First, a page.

• 15. 5. Expert Systems Systems in which human expertise is held in the form of rules • It enables the system to diagnose situations without the human expert being present. • A Man-machine system with specialized problem-solving expertise. The "expertise" consists of knowledge about a particular domain, understanding of problems within that domain, and "skill" at solving some of these problems. • Knowledge base; A knowledge engineer interviews experts in a certain domain and tries to embody their knowledge in a computer program for carrying out some task. • One of the first expert systems was MYCIN in 1974, which diagnosed bacterial infections of the blood and suggested treatments. • Expert systems rely on knowledge of human experts, e.g. ◊ Diagnosis and Troubleshooting: deduces faults and suggest corrective actions for a malfunctioning device or process ◊ Planning and Scheduling: analyzing a set of goals to determine and ordering a set of actions taking into account the constraints; e.g. airline scheduling of flights. ◊ Financial Decision Making: an advisory program assists bankers to make loans, Insurance companies to assess the risk presented by the customer, etc. ◊ Process Monitoring and Control: analyzes real-time data, noticing anomalies, predicting trends, and controlling optimality and do failure correction. 6. Robotics A Robot is an electro-mechanical device that can be programmed to perform manual tasks or a reprogrammable multi-functional manipulator designed to move materials, parts, tools, or specialized devices through variable programmed motions for performance of variety of tasks. An „intelligent‟ robot includes some kind of sensory apparatus that allows it to respond to change in its environment.
  • 16. Daily Life Examples:  Post Office: Automatic address recognition and sorting of mail  Banks: Automatic check readers, signature verification systems Automated loan application classification  Customer Service: Automatic voice recognition  The Web: Identifying your age, gender, location, from your Web surfing Automated fraud detection  Digital Cameras: Automated face detection and focusing  Computer Games: Intelligent characters/agents  Speech synthesis, recognition and understanding: Very useful for limited vocabulary applications  Robotics Limitations of AI  It cannot understand natural language robustly (e.g., read and understand articles in a newspaper)  Surf the web  Interpret an arbitrary visual scene  Learn a natural language  Construct plans in dynamic real-time domains  Exhibit true autonomy and intelligence  Still need greater software flexibility  To date, all the traits of human intelligence have not been captured and applied together to spawn an intelligent artificial creature.  Currently, Artificial Intelligence rather seems to focus on lucrative domain specific applications, which do not necessarily require the full extent of AI capabilities.  There is little doubt among the community that artificial machines will be capable of intelligent thought in the near future.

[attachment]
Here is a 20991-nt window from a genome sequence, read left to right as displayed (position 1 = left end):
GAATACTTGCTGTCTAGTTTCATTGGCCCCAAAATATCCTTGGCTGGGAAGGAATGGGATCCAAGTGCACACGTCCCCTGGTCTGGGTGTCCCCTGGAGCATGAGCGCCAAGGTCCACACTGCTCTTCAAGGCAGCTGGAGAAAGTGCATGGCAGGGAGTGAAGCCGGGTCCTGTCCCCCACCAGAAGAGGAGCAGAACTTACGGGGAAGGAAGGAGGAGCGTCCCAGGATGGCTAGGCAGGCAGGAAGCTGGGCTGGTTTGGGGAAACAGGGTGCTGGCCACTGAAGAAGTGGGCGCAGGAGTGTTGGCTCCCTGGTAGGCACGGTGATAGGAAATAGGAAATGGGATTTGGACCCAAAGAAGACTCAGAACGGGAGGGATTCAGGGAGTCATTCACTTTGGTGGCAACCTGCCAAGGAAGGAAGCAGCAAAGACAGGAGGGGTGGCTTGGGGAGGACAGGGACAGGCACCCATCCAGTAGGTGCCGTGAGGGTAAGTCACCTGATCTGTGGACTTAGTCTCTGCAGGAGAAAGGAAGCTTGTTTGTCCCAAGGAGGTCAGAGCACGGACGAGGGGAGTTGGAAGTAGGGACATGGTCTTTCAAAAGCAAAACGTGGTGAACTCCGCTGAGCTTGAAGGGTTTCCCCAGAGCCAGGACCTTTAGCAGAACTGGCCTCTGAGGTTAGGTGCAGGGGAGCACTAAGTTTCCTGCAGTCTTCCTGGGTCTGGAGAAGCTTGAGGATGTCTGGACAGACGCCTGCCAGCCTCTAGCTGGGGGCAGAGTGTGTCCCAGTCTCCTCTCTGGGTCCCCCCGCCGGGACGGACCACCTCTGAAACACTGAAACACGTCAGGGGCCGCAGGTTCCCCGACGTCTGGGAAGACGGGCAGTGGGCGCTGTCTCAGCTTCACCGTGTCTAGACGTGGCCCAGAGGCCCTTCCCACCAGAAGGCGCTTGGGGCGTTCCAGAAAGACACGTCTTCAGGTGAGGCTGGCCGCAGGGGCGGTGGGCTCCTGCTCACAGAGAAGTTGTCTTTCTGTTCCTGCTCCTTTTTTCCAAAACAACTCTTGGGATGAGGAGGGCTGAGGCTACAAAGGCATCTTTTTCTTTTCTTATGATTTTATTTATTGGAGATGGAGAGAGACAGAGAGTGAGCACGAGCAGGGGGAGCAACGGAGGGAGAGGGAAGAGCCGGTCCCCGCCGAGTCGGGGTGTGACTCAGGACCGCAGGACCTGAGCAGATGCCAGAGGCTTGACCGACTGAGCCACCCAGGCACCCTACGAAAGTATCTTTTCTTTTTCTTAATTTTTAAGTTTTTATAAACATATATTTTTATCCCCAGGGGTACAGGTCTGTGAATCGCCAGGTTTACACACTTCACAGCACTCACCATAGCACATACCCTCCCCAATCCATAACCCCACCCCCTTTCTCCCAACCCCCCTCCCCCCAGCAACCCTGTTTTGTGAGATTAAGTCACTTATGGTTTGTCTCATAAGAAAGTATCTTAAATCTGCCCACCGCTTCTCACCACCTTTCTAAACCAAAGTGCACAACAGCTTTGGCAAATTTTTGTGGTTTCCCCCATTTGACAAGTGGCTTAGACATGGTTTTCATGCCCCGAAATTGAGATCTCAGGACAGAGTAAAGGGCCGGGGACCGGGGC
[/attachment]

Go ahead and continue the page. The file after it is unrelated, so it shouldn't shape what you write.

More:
• 17. CONCLUSION In its short existence, AI has increased understanding of the nature of intelligence and provided an impressive array of application in a wide range of areas. It has sharpened understanding of human reasoning and of the nature of intelligence in general. At the same time, it has revealed the complexity of modeling human reasoning providing new areas and rich challenges for the future. We conclude that if the machine could successfully pretend to be human to a knowledgeable observer then you certainly should consider it intelligent. AI systems are now in routine use in various field such as economics, medicine, engineering and the military, as well as being built into many common home computer software applications, traditional strategy games etc.
  • 18. References: 1. "Artificial Intelligence", by Elaine Rich and Kevin Knight, (2006), McGraw Hill companies Inc. 2. "Artificial Intelligence: A Modern Approach" by Stuart Russell and Peter Norvig, (2002), Prentice Hall.3. "Computational Intelligence: A Logical Approach", by David Poole, Alan Mackworth, and Randy Goebel, (1998), Oxford University Press 4. "Artificial Intelligence: Structures and Strategies for Complex Problem Solving", by George F. Luger, (2002), Addison-Wesley. 5. "AI: A New Synthesis", by Nils J. Nilsson, (1998), Morgan Kaufmann Inc. 6. "Artificial Intelligence: Theory and Practice", by Thomas Dean, (1994). 7. Related documents from open source, mainly internet: a. http://en.wikipedia.org/wiki/Artificial_intelligence b. https://www.youtube.com/watch?v=4shfFAArxSc c. https://www.youtube.com/watch?v=_aWzGGNrcic d. https://www.youtube.com/watch?v=0MQEt10e4NM e. https://www.youtube.com/watch?v=aiJ8II94qck f. https://www.youtube.com/watch?v=l77Au76TOok g. https://www.youtube.com/watch?v=-07-iszyjM0 h. https://www.youtube.com/results?search_query=unsupervised+learning+tutorial i. http://www.cs.gsu.edu/~cscyqz/courses/ai/aiLectures.html j. http://www.eecs.qmul.ac.uk/~mmh/AINotes/ k. http://bookboon.com/en/artificial-intelligence-ebooks l. http://ubiquity.acm.org/article.cfm?id=1041064 m. http://allquestionanswers.blogspot.com/2012/04/disadvantages-of-artificial.html n. http://papers.nips.cc/paper/2601-the-correlated-correspondence-algorithm-for- unsupervised-registration-of-nonrigid-surfaces.pdf o. http://www.heppenstall.ca/academics/doc/370/CIS370.doc p. http://pages.uoregon.edu/moursund/Books/AIBook/AI.doc